The British government has prepared a request for the extradition of two Russians as part of the case on poisoning of former GRU colonel Sergei Skripal, his daughter Julia, as well as Britain nationals Charlie Rowley and Dawn Sturgess, the Guardian reports this citing its sources. The Guardian newspaper earlier on Monday was about to make such a request.
Former double agent Sergei Skirpal and his daughter Yulia were in intensive care for several weeks after being poisoned with the chemical substance at his home in Salisbury in March.
The move was reciprocated by Moscow. The Kremlin has repeatedly denied any involvement in the poisonings, but United Kingdom intelligence chiefs have continued to accuse the Russian government and Russian President Vladimir Putin himself of signing off on the attacks. The Russian embassy in Britain said it had not received an official request from London.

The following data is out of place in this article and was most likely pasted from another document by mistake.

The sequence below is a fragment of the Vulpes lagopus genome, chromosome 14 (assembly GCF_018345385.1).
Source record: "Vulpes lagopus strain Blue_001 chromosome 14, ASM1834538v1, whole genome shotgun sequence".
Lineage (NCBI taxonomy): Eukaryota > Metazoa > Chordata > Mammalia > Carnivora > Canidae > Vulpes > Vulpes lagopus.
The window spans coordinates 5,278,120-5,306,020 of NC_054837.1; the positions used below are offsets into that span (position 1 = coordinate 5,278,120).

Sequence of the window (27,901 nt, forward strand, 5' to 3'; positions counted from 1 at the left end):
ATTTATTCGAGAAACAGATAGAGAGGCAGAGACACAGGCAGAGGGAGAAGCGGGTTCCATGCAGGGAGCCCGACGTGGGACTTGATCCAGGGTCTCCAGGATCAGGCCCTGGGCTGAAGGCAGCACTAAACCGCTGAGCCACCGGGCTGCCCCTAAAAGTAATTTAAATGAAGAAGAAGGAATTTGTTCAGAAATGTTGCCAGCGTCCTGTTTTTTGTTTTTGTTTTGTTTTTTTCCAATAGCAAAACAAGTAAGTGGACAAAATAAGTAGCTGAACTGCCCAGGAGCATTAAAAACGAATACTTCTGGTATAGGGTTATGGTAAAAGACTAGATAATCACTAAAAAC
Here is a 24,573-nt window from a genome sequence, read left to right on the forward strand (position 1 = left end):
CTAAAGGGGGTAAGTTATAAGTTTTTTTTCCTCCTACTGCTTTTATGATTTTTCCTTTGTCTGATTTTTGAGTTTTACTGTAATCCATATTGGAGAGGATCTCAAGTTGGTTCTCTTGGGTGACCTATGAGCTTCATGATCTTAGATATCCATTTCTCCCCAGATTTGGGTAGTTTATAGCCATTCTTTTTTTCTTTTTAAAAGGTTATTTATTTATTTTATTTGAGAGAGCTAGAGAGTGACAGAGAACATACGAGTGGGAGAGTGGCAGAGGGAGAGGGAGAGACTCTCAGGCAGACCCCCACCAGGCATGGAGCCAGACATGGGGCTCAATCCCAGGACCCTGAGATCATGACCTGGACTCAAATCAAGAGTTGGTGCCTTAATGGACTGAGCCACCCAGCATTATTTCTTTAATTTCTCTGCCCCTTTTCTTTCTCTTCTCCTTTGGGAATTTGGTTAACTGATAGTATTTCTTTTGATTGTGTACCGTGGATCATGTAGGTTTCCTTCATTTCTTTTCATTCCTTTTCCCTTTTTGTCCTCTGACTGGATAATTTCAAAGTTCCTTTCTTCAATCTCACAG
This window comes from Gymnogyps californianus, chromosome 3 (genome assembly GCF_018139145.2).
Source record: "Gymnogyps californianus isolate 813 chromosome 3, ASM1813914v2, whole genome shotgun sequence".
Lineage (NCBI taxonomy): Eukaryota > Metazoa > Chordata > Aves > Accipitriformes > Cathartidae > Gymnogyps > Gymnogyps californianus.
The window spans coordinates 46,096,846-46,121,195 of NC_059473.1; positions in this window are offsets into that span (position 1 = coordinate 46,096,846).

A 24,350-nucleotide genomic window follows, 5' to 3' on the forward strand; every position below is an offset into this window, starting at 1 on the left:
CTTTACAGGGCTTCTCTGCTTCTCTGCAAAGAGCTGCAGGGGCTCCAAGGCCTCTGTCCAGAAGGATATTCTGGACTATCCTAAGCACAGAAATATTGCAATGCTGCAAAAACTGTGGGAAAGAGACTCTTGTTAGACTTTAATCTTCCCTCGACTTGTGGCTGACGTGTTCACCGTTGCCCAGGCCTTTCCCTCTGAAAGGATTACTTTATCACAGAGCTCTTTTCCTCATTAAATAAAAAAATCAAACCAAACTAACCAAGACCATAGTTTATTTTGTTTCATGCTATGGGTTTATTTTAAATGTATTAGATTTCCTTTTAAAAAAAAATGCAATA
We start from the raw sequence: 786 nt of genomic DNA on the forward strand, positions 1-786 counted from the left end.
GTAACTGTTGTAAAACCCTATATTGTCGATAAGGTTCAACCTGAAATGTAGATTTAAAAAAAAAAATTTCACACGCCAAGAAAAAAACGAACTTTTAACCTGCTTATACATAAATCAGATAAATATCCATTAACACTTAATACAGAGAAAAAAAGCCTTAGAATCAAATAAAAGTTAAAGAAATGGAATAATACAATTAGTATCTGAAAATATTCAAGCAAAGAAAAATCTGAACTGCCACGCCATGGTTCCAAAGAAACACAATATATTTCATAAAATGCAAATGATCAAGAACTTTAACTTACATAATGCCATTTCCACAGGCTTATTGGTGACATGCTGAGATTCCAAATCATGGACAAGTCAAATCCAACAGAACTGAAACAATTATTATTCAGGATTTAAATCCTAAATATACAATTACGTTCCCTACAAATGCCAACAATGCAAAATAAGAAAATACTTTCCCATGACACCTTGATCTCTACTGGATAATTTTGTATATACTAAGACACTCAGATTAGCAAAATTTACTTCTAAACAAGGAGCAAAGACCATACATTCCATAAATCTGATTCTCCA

The Crown Prosecution Service prepared the extradition request and is ready to file, according to the Guardian. It's nearly a rerun of the situation.
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Whitehall sources told the paper that authorities had identified two people they were ready to put on trial. The Russian constitution prevents the extradition of Russian citizens to another state. She had been in hospital for eight days.
Russian officials refused to hand over suspects who Britain claimed were responsible for the murder of Aleksandr Litvinenko with a rare radioactive isotope in 2006. Police are working on the assumption that the bottle was dropped somewhere in the city, where it was later picked up by Rowley, who gave it to Sturgess.
While the request is nearly certain to be rejected out of hand by the Russian authorities, it will likely reignite the bitter diplomatic row which erupted following the poisoning of former Russian spy Sergei Skripal and his daughter, Yulia, in March.